For Christina Wilson, 45, from Sutton, south London, this is the job she didn’t apply for. Here she reveals the challenges and joys she faces as a single mum to a disabled child
‘Rhianna was a happy little baby, sitting up by six months, saying ‘Mamma’ at eight. But a month later, I noticed she had a squint. Then her sister Francesca was born when Rhianna was 14 months old, and even though I was a single mum, our little family felt complete.
Then my happy, smiling girl started to scream and cry inexplicably. Her arms were black and blue where she bit them uncontrollably. I took her to the doctor, hoping it was nothing serious. But the news was worse than I could have imagined. Rhianna had suspected Rett syndrome.
A frantic Google search filled me with terror. Words flashed in front of me: ‘disabled’, ‘unable to walk’, ‘unable to talk’. I couldn’t take it in.
Slowly, Rhianna began to regress before my eyes. I can’t put into words how painful this was.
By the time she was officially diagnosed at two and a half, following a raft of tests, she was in a wheelchair and could no longer speak or feed herself. Rett syndrome is a neurological disorder of the brain, which leads to stunted growth and frequent seizures, and almost exclusively affects females. Rhianna will be reliant on me my whole life. But her smile still lights up my days.
When things are particularly hard I can pick up the phone and call the charity RettUK. They have helped me through my worst days – like the soul-destroying moments when friends’ children reach milestones such as their first steps or first sports day, which I know Rhianna, now 13, will never achieve.
The incredible staff at the charity reassure me when things get on top of me and I feel close to breakdown. Because I can’t break. It isn’t an option. Who would pick up the pieces?
One of the problems associated with Rett syndrome is osteoporosis that leads to brittle bones. Rhianna can’t talk, so she can’t tell me when she is in pain. But her bones could break at any time if I don’t handle her carefully. I use a hoist to lift her in and out of her wheelchair or help her have a shower every morning.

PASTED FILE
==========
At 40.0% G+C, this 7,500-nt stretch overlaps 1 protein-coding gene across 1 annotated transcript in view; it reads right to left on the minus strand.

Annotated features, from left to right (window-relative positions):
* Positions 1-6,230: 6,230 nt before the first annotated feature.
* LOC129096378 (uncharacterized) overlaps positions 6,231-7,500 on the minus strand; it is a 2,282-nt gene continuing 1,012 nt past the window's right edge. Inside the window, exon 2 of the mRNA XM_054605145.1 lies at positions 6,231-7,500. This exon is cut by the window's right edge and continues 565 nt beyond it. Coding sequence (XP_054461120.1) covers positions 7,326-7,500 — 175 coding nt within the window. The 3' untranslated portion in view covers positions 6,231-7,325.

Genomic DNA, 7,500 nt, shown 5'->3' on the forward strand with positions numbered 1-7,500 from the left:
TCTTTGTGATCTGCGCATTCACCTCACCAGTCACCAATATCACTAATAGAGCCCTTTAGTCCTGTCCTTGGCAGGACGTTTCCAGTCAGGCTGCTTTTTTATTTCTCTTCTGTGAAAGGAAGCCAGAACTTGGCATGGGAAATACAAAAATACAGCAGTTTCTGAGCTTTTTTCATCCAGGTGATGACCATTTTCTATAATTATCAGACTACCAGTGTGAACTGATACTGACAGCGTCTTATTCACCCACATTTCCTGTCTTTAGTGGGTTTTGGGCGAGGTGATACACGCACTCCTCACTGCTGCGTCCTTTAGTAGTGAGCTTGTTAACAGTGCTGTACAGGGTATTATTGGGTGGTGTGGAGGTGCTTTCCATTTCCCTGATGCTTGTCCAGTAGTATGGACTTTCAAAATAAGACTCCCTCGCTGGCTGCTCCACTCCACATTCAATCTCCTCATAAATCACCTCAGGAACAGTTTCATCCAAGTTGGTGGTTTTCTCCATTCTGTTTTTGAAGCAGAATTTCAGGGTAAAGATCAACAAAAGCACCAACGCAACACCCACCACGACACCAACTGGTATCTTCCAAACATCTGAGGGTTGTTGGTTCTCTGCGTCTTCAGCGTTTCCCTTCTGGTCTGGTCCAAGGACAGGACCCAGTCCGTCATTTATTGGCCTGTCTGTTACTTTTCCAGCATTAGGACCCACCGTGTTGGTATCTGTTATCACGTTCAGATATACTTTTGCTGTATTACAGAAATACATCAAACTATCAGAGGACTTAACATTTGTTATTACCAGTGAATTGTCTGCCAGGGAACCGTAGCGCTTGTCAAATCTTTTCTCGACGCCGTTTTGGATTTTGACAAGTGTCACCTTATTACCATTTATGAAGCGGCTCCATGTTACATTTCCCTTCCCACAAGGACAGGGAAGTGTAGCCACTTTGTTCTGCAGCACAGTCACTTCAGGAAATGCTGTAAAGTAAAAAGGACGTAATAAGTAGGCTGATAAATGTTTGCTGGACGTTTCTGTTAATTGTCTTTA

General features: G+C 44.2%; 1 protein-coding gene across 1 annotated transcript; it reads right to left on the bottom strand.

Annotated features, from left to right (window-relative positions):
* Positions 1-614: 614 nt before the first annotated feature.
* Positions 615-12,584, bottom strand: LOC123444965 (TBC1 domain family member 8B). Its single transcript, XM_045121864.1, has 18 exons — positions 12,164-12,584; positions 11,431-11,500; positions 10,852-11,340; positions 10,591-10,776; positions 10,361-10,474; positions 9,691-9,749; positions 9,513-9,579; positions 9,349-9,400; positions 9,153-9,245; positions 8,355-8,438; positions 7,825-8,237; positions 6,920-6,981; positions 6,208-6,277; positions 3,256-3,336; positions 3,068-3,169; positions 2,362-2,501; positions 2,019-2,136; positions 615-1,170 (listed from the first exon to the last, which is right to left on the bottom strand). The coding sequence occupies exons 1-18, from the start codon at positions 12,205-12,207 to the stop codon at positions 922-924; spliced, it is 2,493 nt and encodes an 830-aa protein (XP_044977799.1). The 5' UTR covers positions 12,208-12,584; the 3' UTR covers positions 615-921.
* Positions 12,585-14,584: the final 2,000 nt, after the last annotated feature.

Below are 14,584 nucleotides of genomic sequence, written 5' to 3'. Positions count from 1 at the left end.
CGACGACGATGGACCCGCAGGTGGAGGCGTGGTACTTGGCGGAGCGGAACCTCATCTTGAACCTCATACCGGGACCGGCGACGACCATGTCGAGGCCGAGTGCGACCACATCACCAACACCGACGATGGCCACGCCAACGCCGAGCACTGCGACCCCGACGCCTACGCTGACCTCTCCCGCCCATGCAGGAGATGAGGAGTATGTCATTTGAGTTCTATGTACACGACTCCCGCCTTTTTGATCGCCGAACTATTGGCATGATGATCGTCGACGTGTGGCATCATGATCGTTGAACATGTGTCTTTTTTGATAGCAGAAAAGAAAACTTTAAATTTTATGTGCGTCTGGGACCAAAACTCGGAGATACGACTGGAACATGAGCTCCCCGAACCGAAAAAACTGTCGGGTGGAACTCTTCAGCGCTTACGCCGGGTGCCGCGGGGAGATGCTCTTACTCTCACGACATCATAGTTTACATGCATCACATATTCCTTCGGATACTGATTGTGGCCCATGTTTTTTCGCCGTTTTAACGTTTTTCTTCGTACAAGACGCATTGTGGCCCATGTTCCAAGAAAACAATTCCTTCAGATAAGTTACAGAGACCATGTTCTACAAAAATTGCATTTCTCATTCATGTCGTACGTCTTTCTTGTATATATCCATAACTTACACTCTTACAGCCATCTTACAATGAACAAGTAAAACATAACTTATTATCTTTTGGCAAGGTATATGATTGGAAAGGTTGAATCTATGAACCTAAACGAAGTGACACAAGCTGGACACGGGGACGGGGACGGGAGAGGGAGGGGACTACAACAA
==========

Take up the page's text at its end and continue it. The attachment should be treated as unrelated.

My respite carers need to be given three months’ notice if I want to do an activity with my other daughter Francesca, like a holiday or even a trip to the cinema.
Rhianna attends a special school for seven hours a day and has a carer for two hours, three times a week. She goes to an amazing respite centre, Cedar Lodge in Sutton, for 50 nights a year and recently a private hospice called Richard House in east London has started allowing her to stay for longer periods to let me and Francesca have some time away together.
When I close my front door after Rhianna leaves for school, sometimes I feel like I want to melt into the ground. Then I pull myself together. After all, I have another daughter who never makes any demands. Francesca adores her sister and sings to her and washes her when I’m under the weather. But she needs me too and I can never forget that.
Some evenings I’ll be up at night for hours with Rhianna because she can suffer from bad cramps and cries with the pain. I have a baby monitor so I can listen out for her at all times. Plus, as a mum I always sleep with one ear open. I know if she so much as blinks, even though she’s in another room.
I can’t chat to Rhianna in the same way I do to Francesca. Because she can’t respond, I speak to her as if she’s a small child rather than a teenager. If I were to ask her where her toy is, it would be two minutes before she’d respond, then she’d look at it slowly. But she’s astute and if I have my hair dyed, she’ll notice and react with a surprised expression. She knows her own mind, so at breakfast, I hold up cereals so she can point with her eyes to the one she wants.